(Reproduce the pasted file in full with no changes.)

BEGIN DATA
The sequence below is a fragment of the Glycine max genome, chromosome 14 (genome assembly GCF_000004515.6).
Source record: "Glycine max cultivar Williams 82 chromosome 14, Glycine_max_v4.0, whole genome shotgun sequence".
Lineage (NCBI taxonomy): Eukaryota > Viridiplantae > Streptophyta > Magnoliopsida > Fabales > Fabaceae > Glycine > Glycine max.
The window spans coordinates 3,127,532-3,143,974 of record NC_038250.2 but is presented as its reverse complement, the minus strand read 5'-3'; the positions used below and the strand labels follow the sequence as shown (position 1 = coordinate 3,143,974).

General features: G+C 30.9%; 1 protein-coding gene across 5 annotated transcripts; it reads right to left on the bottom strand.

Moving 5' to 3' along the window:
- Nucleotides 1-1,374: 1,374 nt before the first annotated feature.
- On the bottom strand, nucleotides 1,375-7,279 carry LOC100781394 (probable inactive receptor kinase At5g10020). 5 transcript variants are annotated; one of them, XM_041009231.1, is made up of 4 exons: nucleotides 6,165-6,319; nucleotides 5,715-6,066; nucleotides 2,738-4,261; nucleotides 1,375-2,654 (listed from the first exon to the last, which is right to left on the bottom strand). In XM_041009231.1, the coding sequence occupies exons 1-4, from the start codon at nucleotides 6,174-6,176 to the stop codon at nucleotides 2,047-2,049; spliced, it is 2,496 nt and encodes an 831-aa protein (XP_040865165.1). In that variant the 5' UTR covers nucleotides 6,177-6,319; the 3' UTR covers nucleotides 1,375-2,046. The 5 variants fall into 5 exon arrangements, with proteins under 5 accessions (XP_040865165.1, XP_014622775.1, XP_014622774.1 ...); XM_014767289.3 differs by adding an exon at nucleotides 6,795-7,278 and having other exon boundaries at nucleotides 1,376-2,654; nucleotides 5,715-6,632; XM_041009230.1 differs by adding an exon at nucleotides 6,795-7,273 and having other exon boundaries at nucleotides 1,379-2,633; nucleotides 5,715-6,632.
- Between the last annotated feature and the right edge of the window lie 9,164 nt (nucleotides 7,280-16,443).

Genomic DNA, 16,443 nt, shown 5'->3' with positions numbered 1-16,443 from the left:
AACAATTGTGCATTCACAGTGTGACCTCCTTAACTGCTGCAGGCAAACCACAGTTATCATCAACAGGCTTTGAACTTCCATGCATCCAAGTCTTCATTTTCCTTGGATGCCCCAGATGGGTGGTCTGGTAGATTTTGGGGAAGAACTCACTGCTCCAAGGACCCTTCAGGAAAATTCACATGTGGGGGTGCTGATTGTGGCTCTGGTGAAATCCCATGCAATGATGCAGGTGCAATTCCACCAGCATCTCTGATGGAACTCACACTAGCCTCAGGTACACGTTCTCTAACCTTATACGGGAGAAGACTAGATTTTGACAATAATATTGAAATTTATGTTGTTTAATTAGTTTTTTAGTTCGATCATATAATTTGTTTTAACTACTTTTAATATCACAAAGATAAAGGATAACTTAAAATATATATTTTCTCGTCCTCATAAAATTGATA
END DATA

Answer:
The sequence below is a fragment of the Glycine max genome, chromosome 14 (genome assembly GCF_000004515.6).
Source record: "Glycine max cultivar Williams 82 chromosome 14, Glycine_max_v4.0, whole genome shotgun sequence".
Lineage (NCBI taxonomy): Eukaryota > Viridiplantae > Streptophyta > Magnoliopsida > Fabales > Fabaceae > Glycine > Glycine max.
The window spans coordinates 3,127,532-3,143,974 of record NC_038250.2 but is presented as its reverse complement, the minus strand read 5'-3'; the positions used below and the strand labels follow the sequence as shown (position 1 = coordinate 3,143,974).

General features: G+C 30.9%; 1 protein-coding gene across 5 annotated transcripts; it reads right to left on the bottom strand.

Moving 5' to 3' along the window:
- Nucleotides 1-1,374: 1,374 nt before the first annotated feature.
- On the bottom strand, nucleotides 1,375-7,279 carry LOC100781394 (probable inactive receptor kinase At5g10020). 5 transcript variants are annotated; one of them, XM_041009231.1, is made up of 4 exons: nucleotides 6,165-6,319; nucleotides 5,715-6,066; nucleotides 2,738-4,261; nucleotides 1,375-2,654 (listed from the first exon to the last, which is right to left on the bottom strand). In XM_041009231.1, the coding sequence occupies exons 1-4, from the start codon at nucleotides 6,174-6,176 to the stop codon at nucleotides 2,047-2,049; spliced, it is 2,496 nt and encodes an 831-aa protein (XP_040865165.1). In that variant the 5' UTR covers nucleotides 6,177-6,319; the 3' UTR covers nucleotides 1,375-2,046. The 5 variants fall into 5 exon arrangements, with proteins under 5 accessions (XP_040865165.1, XP_014622775.1, XP_014622774.1 ...); XM_014767289.3 differs by adding an exon at nucleotides 6,795-7,278 and having other exon boundaries at nucleotides 1,376-2,654; nucleotides 5,715-6,632; XM_041009230.1 differs by adding an exon at nucleotides 6,795-7,273 and having other exon boundaries at nucleotides 1,379-2,633; nucleotides 5,715-6,632.
- Between the last annotated feature and the right edge of the window lie 9,164 nt (nucleotides 7,280-16,443).

Genomic DNA, 16,443 nt, shown 5'->3' with positions numbered 1-16,443 from the left:
AACAATTGTGCATTCACAGTGTGACCTCCTTAACTGCTGCAGGCAAACCACAGTTATCATCAACAGGCTTTGAACTTCCATGCATCCAAGTCTTCATTTTCCTTGGATGCCCCAGATGGGTGGTCTGGTAGATTTTGGGGAAGAACTCACTGCTCCAAGGACCCTTCAGGAAAATTCACATGTGGGGGTGCTGATTGTGGCTCTGGTGAAATCCCATGCAATGATGCAGGTGCAATTCCACCAGCATCTCTGATGGAACTCACACTAGCCTCAGGTACACGTTCTCTAACCTTATACGGGAGAAGACTAGATTTTGACAATAATATTGAAATTTATGTTGTTTAATTAGTTTTTTAGTTCGATCATATAATTTGTTTTAACTACTTTTAATATCACAAAGATAAAGGATAACTTAAAATATATATTTTCTCGTCCTCATAAAATTGATA